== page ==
Patricia crypto exchange in Nigeria clarifies its token amid user confusion

The announcement of Patricia Token (PTK) by Nigerian crypto exchange Patricia was greeted by users with scepticism and some suspicion, as they took to social media to question the motives behind the move.

In response to this reaction, Patricia has released a white paper aiming to shed light on the purpose and function of the Patricia Token.

PTK is a Debt Token, Not a Stablecoin

According to the released white paper, the Patricia token is not a stablecoin but a debt token, issued to customers to manage users’ debt. Patricia said that it will operate similarly to an IOU (I owe you) document, serving as a means for the exchange to acknowledge its debt to its users and promising to pay holders 1 USDT $1.00 for each Patricia Token in the future.

The need for such a token became apparent in April 2023 when Patricia was forced to suspend withdrawals and deposits due to a security breach.

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Customers who found themselves unable to access their funds for an extended period were understandably frustrated. They raised questions regarding the token’s backing and the conversion of their assets without consent.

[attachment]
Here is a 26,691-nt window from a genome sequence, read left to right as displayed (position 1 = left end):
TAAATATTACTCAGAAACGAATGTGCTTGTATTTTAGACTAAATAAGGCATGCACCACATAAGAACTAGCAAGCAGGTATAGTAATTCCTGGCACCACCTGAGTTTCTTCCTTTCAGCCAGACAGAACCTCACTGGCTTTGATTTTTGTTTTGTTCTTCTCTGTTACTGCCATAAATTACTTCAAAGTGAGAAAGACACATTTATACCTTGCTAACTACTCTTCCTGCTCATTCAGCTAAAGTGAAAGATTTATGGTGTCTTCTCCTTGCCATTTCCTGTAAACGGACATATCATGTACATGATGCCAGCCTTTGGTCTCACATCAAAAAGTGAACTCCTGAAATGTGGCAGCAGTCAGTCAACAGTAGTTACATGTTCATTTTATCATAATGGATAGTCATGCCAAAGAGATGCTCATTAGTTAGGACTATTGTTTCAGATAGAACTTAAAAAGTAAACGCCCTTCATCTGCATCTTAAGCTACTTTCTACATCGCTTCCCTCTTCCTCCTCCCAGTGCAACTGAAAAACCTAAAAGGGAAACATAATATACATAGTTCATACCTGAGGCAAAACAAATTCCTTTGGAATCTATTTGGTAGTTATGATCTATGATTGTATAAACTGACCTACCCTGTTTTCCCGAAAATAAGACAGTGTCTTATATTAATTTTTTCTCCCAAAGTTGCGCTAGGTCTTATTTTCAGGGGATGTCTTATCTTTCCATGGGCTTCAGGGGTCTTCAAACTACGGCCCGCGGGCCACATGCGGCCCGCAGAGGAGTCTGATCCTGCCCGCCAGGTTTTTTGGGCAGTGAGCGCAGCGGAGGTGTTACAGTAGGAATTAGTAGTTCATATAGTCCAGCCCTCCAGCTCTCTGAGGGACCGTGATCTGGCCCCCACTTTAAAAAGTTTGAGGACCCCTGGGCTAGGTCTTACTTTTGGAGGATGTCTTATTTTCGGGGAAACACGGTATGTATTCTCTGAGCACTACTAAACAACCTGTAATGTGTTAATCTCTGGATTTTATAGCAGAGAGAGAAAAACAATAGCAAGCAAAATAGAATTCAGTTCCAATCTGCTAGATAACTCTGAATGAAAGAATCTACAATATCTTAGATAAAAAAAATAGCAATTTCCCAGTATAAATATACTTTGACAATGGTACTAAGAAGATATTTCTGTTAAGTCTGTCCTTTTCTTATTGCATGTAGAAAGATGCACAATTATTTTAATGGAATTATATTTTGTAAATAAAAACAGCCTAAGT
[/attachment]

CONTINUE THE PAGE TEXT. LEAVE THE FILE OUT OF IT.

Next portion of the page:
Most crucially, they sought answers about when they would regain access to their funds. Unfortunately, the PTK whitepaper does not provide a specific timeline for this.

Converting PTK and the Patricia Plus App

According to the whitepaper, users who had their Bitcoin and naira balances converted into PTK now have the option to redeem them for USDT. This USDT can then be exchanged for other cryptocurrencies or fiat currencies like the Nigerian naira.

The conversion rate will be determined based on the assets’ US dollar values as of April 29, 2023. Additionally, Patricia plans to launch the Patricia Plus App, which will grant customers who suffered losses in BTC and naira during the breach access to PTK tokens, effectively serving as a means to reconcile these debts.

This approach isn’t entirely novel. In 2016, Bitfinex faced a similar situation when a hack resulted in the loss of a substantial number of bitcoins.